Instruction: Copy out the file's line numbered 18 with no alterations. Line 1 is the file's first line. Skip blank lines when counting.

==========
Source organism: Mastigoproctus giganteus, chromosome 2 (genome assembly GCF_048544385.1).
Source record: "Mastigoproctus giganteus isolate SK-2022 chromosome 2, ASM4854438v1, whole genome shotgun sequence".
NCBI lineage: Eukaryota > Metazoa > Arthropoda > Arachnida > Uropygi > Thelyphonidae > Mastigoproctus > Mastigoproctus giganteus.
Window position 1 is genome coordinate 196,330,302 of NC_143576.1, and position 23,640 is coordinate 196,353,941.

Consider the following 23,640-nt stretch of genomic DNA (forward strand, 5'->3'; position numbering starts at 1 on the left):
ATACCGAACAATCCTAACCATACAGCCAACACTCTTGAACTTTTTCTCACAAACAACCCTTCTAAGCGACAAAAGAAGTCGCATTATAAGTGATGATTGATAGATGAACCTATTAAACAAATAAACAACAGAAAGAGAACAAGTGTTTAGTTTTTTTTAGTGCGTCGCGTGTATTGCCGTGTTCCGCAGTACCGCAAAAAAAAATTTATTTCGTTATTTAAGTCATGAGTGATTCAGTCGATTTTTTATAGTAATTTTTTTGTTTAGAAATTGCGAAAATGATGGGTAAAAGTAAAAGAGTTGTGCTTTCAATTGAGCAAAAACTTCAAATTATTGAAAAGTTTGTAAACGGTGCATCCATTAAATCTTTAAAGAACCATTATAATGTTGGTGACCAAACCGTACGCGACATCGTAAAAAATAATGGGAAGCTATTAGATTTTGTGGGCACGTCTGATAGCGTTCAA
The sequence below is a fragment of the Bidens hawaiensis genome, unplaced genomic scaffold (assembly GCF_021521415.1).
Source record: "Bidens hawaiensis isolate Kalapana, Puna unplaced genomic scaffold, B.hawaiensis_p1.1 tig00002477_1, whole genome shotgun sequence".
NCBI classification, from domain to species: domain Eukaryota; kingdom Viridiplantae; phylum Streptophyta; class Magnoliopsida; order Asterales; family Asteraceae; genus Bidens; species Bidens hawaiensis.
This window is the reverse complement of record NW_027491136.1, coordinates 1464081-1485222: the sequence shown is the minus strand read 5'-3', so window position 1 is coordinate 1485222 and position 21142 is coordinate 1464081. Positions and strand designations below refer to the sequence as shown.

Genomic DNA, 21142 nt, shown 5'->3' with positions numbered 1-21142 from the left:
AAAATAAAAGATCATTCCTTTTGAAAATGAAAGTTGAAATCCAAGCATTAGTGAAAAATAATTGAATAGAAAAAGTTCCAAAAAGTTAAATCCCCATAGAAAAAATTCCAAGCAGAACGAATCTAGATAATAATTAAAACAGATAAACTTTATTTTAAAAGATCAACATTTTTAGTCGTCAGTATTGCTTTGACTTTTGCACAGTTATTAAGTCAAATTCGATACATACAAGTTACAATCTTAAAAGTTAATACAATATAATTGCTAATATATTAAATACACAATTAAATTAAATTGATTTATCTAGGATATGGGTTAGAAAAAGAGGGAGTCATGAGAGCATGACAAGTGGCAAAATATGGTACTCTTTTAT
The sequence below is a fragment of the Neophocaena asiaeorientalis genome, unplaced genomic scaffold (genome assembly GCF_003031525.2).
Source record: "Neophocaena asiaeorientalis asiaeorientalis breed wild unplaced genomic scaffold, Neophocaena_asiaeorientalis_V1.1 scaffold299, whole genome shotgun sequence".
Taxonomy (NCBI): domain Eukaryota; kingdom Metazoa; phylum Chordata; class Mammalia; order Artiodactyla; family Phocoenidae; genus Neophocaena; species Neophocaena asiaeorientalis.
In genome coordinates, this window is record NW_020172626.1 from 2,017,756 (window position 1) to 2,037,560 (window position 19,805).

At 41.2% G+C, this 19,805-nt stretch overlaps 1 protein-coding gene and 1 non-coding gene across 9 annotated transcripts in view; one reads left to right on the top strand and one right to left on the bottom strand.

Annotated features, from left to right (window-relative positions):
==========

Annotated features, from left to right (window-relative positions):